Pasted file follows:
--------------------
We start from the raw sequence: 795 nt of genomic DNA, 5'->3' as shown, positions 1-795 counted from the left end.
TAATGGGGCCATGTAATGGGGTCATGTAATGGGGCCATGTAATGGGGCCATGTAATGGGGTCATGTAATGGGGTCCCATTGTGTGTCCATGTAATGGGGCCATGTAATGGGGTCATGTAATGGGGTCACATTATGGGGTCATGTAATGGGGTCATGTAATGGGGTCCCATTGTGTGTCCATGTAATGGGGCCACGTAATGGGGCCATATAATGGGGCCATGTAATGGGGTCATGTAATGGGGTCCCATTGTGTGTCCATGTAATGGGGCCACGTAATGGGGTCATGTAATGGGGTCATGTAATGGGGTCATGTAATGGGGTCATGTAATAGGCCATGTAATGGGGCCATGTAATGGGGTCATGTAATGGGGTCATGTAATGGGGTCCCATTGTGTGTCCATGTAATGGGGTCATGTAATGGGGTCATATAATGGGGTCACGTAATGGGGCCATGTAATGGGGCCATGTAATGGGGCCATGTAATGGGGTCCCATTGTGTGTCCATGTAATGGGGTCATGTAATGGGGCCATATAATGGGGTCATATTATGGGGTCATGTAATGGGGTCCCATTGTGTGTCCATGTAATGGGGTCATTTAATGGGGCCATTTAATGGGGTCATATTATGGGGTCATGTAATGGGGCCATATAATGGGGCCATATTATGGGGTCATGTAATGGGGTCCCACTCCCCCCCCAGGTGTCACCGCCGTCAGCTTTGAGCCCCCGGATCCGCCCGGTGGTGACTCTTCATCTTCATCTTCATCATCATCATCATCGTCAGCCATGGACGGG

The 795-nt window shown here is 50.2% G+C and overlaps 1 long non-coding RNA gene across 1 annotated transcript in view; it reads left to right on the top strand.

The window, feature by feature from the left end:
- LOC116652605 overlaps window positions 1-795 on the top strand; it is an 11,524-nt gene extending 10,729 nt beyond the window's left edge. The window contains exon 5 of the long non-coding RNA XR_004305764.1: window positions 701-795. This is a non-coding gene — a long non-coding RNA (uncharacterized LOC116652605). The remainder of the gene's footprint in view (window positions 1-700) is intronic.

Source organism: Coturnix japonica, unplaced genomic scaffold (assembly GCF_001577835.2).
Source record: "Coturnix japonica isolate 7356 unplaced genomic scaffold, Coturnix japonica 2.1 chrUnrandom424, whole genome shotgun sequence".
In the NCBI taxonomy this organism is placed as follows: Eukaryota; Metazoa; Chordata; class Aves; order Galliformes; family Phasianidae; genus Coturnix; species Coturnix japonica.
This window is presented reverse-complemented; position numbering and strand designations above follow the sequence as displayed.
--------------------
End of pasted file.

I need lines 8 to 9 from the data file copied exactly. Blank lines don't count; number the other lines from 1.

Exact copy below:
In the NCBI taxonomy this organism is placed as follows: Eukaryota; Metazoa; Chordata; class Aves; order Galliformes; family Phasianidae; genus Coturnix; species Coturnix japonica.
This window is presented reverse-complemented; position numbering and strand designations above follow the sequence as displayed.